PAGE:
James W. McCord, Esq.
All employment cases have their own unique facts. Attorneys, employees and employers must carefully consider all consequences concerning the tax ramifications of the settlement of a claim. Given that complex tax laws change often, it may be advisable to also consult with a tax attorney.
Generally, nearly all settlement monies are included in a plaintiff’s taxable income and may include, e.g.,back wages, front pay and emotional distress. Some settlement funds that may not be included are certain payments for attorneys’ fees and/or payments to compensate the plaintiff for damages related to physical injuries or illness.
Injuries typical to employment claims more than likely include “soft” injuries (not actual physical injuries or illness). These include headaches, insomnia, stomach disorders, etc., and these will generally be included in the plaintiff’s gross income.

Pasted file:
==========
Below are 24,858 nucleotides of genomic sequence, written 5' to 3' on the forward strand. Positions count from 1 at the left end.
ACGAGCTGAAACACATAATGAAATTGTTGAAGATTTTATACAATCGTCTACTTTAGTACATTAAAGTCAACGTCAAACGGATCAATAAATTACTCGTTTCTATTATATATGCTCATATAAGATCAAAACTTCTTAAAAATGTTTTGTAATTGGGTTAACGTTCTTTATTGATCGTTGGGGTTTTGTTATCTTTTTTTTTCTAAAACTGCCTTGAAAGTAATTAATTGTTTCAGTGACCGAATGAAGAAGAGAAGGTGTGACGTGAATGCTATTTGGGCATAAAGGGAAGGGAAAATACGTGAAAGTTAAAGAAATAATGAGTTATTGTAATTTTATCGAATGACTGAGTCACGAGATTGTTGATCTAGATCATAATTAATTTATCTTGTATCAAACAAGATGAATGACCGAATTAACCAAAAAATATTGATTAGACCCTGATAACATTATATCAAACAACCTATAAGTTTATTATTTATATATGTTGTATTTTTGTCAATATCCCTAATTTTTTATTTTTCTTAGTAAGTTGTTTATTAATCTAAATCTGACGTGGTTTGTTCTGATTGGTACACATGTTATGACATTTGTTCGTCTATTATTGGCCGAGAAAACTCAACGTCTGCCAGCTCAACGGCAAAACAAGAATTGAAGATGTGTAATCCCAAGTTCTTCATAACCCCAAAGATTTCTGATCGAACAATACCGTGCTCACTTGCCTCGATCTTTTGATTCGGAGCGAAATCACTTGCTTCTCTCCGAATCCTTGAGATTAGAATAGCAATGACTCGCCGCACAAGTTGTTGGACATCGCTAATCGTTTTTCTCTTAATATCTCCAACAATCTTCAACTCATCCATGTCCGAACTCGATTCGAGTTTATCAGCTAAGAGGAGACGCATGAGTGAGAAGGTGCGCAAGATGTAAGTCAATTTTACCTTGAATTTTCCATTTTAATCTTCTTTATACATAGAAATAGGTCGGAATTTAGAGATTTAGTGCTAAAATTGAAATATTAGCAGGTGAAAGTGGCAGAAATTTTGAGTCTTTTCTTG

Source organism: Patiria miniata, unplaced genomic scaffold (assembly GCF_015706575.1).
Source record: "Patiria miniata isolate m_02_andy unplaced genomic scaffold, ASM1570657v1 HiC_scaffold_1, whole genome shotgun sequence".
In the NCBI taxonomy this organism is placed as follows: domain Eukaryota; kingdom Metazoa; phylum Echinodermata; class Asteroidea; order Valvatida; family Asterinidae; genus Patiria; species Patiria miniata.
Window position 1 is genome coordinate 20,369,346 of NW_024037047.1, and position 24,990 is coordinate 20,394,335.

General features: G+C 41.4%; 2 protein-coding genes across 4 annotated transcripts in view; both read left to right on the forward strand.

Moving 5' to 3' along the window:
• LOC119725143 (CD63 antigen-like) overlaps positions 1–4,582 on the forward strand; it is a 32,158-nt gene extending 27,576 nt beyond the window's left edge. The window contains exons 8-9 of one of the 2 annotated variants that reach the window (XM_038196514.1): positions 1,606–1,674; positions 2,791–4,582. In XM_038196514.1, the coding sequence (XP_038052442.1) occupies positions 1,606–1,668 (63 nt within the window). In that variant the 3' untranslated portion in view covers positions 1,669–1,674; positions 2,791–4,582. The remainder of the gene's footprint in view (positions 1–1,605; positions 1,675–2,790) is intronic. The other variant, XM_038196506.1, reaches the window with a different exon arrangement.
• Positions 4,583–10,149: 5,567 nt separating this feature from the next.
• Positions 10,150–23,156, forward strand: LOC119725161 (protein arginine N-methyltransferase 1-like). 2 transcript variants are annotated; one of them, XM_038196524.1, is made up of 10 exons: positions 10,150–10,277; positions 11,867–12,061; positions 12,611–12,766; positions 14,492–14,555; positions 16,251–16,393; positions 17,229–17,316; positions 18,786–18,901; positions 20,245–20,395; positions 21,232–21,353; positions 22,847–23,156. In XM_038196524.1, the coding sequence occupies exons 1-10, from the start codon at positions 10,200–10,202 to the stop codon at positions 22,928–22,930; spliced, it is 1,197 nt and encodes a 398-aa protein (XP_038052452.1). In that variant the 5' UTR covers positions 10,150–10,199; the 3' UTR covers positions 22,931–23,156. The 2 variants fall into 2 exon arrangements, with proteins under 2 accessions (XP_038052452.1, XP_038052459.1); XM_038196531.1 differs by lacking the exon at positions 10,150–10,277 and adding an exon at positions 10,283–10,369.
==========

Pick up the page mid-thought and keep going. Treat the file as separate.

Settlement payments for attorneys’ fees have many exceptions based on the complexity of the issues and the type of injuries/damages claimed. The settlement agreement generally controls the treatment of settlement monies. There should be express language regarding the allocation of the proceeds regarding the specific types of damages, as the allocation would be generally binding for tax purposes.
Payment of settlement monies impose two primary reporting methods to the Internal Revenue Service: (i) Treasury Form W-2; and (ii) Treasury Form 1099 – MISC as “Other income.”
It is vitally important to scrutinize the specifics of the claims and current tax laws when drafting employment law settlement agreements in order to protect the employer from future settlement-related tax liabilities.
The attorneys at Berman, Berman, Berman, Schneider & Lowary LLP can address any questions you have regarding the above, and they are uniquely qualified to provide additional insight and guidance.